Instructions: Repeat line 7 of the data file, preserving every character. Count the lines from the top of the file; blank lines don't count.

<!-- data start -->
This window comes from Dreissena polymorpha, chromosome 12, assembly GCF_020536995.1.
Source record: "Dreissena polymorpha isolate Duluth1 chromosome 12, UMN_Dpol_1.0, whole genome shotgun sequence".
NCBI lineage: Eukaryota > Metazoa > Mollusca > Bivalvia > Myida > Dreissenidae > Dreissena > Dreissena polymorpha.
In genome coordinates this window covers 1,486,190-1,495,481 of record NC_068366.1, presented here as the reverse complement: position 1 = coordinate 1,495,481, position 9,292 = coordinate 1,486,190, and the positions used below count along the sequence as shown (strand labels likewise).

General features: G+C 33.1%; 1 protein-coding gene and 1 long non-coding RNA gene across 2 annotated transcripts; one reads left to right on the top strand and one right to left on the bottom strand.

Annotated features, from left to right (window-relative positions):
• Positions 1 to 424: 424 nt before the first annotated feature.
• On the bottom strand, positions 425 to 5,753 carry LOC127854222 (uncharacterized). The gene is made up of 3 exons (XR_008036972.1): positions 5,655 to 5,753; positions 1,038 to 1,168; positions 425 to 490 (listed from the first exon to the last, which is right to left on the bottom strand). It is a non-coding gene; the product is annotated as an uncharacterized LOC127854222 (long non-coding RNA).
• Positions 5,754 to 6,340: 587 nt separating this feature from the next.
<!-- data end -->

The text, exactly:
• Positions 1 to 424: 424 nt before the first annotated feature.